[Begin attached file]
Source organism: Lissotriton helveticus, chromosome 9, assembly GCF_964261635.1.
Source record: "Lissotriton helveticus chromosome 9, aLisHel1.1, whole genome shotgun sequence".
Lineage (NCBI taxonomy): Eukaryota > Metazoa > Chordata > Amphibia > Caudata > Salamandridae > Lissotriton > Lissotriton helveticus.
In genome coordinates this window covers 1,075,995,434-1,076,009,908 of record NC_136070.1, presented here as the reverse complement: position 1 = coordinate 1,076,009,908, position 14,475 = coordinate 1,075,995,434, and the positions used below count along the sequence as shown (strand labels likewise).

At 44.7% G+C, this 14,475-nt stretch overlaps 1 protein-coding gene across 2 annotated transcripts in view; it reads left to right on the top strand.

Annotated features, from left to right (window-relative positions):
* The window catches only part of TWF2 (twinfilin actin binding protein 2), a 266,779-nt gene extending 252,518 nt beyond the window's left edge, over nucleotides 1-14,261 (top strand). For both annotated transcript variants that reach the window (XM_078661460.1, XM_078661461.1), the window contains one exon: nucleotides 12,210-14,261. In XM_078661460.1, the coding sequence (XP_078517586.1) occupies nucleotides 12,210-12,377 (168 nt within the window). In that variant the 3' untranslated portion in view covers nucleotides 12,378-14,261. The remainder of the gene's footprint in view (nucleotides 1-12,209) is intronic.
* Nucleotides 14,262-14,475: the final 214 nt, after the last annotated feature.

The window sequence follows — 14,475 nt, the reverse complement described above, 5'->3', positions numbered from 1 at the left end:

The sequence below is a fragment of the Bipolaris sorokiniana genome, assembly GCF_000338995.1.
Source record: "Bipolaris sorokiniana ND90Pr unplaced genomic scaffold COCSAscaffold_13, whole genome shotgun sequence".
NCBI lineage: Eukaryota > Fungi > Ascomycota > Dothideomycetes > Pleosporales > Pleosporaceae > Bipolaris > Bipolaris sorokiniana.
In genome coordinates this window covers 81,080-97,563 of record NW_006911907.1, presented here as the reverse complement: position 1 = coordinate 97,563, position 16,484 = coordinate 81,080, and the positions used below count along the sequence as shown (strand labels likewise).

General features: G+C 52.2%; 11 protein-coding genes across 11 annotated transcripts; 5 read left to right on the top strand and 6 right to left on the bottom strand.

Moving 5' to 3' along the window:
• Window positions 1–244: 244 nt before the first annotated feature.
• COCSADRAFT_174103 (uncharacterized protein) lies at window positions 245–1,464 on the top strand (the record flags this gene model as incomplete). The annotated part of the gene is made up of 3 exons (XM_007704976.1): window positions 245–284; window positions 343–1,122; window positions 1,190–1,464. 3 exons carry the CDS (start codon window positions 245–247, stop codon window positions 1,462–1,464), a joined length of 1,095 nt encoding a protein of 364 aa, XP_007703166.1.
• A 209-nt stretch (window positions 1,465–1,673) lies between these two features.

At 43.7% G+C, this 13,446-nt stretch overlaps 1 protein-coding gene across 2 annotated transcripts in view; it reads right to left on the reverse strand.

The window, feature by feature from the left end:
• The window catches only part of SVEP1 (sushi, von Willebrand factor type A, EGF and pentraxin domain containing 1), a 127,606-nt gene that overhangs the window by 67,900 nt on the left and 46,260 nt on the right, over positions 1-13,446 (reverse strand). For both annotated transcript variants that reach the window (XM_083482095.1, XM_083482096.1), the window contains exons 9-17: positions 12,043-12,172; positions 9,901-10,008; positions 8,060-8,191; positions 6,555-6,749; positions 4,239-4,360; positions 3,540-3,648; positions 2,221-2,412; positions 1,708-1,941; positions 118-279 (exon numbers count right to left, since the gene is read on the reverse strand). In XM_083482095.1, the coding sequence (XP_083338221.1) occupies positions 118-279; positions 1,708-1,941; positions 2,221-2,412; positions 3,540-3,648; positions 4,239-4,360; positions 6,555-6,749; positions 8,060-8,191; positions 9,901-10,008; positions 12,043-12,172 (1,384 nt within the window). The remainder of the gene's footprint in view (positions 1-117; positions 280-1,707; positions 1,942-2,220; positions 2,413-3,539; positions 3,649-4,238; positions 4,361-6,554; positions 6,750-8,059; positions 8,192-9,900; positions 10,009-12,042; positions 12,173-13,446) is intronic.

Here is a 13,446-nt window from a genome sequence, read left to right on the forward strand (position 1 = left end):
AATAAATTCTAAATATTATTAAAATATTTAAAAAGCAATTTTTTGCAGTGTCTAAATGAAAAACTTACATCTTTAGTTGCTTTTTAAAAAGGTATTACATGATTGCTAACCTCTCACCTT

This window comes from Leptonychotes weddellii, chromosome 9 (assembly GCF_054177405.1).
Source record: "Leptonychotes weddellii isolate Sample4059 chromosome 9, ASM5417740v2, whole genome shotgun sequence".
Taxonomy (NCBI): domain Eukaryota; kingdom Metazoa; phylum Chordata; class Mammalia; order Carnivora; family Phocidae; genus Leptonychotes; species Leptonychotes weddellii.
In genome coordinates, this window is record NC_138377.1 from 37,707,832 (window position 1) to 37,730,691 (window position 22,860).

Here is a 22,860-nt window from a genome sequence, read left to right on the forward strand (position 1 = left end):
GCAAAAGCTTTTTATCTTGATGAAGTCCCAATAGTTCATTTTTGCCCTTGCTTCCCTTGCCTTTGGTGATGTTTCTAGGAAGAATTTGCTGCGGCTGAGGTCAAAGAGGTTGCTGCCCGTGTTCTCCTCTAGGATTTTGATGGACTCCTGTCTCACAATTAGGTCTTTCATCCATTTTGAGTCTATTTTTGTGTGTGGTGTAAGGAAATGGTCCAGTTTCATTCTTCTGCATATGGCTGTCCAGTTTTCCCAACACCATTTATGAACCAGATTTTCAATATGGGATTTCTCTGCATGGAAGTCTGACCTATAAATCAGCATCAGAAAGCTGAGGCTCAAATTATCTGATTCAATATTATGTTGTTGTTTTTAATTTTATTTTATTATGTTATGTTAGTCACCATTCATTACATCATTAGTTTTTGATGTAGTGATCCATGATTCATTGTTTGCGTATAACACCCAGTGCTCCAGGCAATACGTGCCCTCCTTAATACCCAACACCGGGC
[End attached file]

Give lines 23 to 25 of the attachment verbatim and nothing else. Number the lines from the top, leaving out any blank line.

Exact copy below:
AATAAATTCTAAATATTATTAAAATATTTAAAAAGCAATTTTTTGCAGTGTCTAAATGAAAAACTTACATCTTTAGTTGCTTTTTAAAAAGGTATTACATGATTGCTAACCTCTCACCTT

This window comes from Leptonychotes weddellii, chromosome 9 (assembly GCF_054177405.1).
Source record: "Leptonychotes weddellii isolate Sample4059 chromosome 9, ASM5417740v2, whole genome shotgun sequence".